|Healthy Home Article|
This article was published on August 30, 2001 by the Carpet and Rug Institute (CRI). They are an industry trade association committed to educating people about carpet and to dispel untruths and myths.
"The suggestion that carpet causes indoor air quality problems is a significant issue for the carpet industry to address." said Werner Braun, president of CRI. He continues, "Through research, CRI offers information that is valuable to medical professionals and to anyone living with carpet."
The following myths have been identified as the top ten most persistent misconceptions, according to Mr. Braun.
Myth No. 1
"There are health risks associated with carpet."
|Truth:||An extensive toxicological assessment of components of carpet concluded that the chemicals in carpet pose no health risks of public concern.|
|Reference:||In 1994, Environ Corporation of Arlington, Virginia, prepared a study, Safety Assessment of Components of and Emissions from Carpets. The conclusion was: "For the chemicals identified as being present in, but not emitted from carpet, there is no reason to believe that they present any health risk of public concern. For chemicals identified as being from carpet, no cancer risk of public health
concern is predicted for any chemical individually, or when the predicted
upper limit on risk is added for all potential carcinogens. Similarly, no
non-carcinogenic effects of public health concern would be anticipated."|
Myth No. 2
"Mold and mildew can grow in carpet."
|Truth:||Mold and mildew exist ONLY where there is excess moisture and dirt coupled with poor cleaning and maintenance habits. Mold growth can occur on ANY surface (windowpanes, concrete, hard floors, carpet, furnishings, etc.) that is not properly maintained and when moisture is extreme.
Eliminating sources of excessive moisture, such as water leaks, and controlling
humidity greatly offset the potential for mold to grow.|
|Reference:||In a study conducted by HOST/Racine Industries, six Florida schools were checked for indoor air problems triggered by high humidity and reduced ventilation. Dust-lined,
moldy ducts and plumbing leaks onto ceiling tiles allowed mold to grow and released millions of spores into the air. The research supported that mold and mildew are not associated with a particular surface, such as carpet.|
Myth No. 3
"Carpet is a cause of the asthma and allergy increase."
|Truth:||Comparison data from Sweden supports that there is no link between carpet usage and the incidence of asthma or allergies. CRI is not aware of any published scientific research demonstrating a link between carpet and asthma or allergies.|
A study, based on historical figures for ten years, was reported by scientists at the Swedish Institute of Fibre and Polymer Research. They found that while the use of carpet in Sweden had steadily decreased since 1975, the occurrences of allergic reactions in the general population had actually increased.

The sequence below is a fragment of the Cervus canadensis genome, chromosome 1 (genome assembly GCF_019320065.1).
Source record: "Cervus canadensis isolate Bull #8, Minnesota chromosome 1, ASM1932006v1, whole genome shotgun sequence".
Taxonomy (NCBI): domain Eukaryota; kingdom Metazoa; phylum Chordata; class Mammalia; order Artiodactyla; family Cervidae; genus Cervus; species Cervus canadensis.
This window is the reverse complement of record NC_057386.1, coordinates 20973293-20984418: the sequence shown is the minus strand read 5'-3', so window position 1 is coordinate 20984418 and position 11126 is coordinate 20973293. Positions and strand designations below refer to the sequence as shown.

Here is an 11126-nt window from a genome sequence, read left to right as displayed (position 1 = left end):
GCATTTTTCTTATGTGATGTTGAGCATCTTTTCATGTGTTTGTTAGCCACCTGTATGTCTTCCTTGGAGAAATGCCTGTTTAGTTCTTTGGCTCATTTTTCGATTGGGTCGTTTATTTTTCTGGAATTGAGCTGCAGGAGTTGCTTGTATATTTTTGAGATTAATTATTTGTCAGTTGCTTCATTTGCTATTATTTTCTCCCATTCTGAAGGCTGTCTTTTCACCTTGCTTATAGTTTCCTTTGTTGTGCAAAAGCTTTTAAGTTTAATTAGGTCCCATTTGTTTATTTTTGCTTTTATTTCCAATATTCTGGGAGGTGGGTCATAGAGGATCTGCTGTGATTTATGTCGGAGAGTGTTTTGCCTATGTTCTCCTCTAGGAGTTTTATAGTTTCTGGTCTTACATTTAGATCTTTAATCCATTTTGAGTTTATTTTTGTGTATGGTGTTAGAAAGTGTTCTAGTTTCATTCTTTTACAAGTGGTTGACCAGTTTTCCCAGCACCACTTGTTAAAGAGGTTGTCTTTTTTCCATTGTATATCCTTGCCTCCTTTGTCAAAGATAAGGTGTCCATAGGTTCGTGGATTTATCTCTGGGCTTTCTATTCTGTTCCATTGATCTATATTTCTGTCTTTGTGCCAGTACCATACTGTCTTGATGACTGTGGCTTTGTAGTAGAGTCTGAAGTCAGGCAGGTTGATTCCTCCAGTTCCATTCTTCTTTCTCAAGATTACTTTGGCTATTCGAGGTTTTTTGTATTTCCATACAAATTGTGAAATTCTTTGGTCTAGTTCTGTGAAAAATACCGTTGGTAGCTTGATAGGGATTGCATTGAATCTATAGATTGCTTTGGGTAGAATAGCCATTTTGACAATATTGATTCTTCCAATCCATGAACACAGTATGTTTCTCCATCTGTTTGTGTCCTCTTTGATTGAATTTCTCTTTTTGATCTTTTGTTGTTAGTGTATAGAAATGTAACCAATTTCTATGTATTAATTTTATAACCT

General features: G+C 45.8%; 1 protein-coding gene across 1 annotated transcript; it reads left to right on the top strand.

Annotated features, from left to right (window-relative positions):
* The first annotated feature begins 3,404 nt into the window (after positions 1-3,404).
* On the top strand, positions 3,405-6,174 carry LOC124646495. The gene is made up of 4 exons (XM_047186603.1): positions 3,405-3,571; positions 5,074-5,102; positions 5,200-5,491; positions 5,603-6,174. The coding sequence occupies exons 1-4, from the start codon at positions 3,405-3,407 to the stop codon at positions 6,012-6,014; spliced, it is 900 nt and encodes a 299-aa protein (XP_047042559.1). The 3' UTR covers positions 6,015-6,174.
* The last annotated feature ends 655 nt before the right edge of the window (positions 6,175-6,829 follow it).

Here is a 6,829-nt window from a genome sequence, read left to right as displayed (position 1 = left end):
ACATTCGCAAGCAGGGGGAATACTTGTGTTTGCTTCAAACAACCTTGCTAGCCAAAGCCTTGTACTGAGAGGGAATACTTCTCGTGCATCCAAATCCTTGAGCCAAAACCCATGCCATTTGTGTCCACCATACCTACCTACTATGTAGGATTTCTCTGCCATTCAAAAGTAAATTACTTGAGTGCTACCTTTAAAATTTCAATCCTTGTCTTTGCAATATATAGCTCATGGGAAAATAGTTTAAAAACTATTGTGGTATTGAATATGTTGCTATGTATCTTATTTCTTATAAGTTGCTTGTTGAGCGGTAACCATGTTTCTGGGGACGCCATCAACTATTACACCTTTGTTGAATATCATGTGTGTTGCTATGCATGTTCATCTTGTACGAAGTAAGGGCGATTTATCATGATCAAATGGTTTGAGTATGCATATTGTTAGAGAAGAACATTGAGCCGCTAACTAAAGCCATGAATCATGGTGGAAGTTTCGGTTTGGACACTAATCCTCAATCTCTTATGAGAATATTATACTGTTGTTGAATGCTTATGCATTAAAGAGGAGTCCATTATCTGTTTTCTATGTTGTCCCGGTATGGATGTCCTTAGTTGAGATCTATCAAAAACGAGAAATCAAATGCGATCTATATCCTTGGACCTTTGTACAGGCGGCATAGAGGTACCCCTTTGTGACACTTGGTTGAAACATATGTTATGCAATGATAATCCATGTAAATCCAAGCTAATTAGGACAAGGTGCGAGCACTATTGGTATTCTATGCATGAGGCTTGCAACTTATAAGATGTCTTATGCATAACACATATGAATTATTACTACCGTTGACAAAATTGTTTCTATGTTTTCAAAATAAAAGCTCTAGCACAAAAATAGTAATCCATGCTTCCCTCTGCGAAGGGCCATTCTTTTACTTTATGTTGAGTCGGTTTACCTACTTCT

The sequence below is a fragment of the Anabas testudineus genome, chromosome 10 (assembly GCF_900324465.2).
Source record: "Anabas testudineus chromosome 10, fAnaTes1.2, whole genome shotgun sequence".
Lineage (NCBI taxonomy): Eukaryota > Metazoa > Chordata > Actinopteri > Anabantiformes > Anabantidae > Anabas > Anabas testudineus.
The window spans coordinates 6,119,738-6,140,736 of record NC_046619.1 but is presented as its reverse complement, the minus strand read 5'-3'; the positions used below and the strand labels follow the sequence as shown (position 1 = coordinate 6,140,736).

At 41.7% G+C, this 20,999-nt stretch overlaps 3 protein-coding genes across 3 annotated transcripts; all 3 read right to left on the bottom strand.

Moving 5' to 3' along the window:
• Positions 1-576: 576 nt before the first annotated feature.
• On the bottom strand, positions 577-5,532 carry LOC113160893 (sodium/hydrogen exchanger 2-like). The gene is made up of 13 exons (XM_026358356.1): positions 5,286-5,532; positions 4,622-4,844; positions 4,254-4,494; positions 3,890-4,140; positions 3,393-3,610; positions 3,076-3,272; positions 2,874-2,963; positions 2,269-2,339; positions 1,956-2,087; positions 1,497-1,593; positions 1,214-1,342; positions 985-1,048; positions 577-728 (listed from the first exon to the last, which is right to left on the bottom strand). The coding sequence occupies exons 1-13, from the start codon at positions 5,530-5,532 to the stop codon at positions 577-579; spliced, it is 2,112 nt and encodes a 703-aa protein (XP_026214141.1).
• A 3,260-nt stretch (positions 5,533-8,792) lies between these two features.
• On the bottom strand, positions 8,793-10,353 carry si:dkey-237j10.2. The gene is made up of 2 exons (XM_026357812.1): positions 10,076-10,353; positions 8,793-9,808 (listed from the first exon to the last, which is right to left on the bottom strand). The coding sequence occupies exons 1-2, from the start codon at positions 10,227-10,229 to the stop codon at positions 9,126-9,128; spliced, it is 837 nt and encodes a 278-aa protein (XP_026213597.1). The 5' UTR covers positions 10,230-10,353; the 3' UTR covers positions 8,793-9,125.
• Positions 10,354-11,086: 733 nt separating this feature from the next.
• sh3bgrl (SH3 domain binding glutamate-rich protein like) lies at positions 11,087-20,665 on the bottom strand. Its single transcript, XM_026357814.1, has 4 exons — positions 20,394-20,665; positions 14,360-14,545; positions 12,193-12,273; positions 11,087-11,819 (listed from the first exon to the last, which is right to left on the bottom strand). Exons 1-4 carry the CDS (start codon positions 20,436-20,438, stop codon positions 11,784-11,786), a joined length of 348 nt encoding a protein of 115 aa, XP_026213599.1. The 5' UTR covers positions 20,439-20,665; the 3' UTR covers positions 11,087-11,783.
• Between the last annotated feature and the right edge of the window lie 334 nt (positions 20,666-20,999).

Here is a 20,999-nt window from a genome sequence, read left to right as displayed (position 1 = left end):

Myth No. 4
"Carpet is a sink for allergy-causing substances."
|Truth:||This is true as stated. The critical point, however, is often missed. Carpet holds allergen-causing substances tightly and, as a result, keeps allergens from becoming airborne, minimizing the level of allergens in the breathing zone. This translates
to lower exposure potential. (Hard floors do not do that. One way to see this for yourself is to watch the air in a home when the sun is shining into the home. With clean, carpeted surfaces, you see some dust in the air, but not much. In a home with hard floors, you see more dust because there is less surface in the home that holds onto dust). The allergens held by the carpets filter-like
effect may be removed by vacuuming, refreshing the filter-like properties
of the carpet to allow more material to be removed from the air. Vacuuming mattresses, carpet, and upholstery once or twice a week removes allergens, including dust mite feces which are a known source of allergen. It is important to use the proper type of vacuum to minimize re-suspending allergens. (For hard floors, the proper dusting and mopping system is important. With just a small amount of air movement on a hard floor, allergens are swept up into the air and into the respiratory systems of occupants).|
In Carpet and
Airborne Allergens, A Literature Review, Dr. Alan Luedtke refers to
the results of a study aimed at determining the effect of routine vacuuming cleaning that indicate frequent vacuum cleaning over a short time significantly reduces house dust and mite allergen levels in carpets.
Agency (EPA) studies indicate the effectiveness of carpet in reducing
airborne particles. This data indicates that soil in carpet is significantly
reduced following cleaning. Visit CRIs web site to learn about the Green
Label Vacuum Cleaner IAQ Testing Program that approves vacuum cleaner
models that are most effective in soil removal and dust containment, while
keeping carpet looking good.
Myth No. 5
"Carpet is a source of indoor air quality (IAQ) problems."
|Truth:||As noted previously, an extensive toxicological assessment of components of, and emissions from,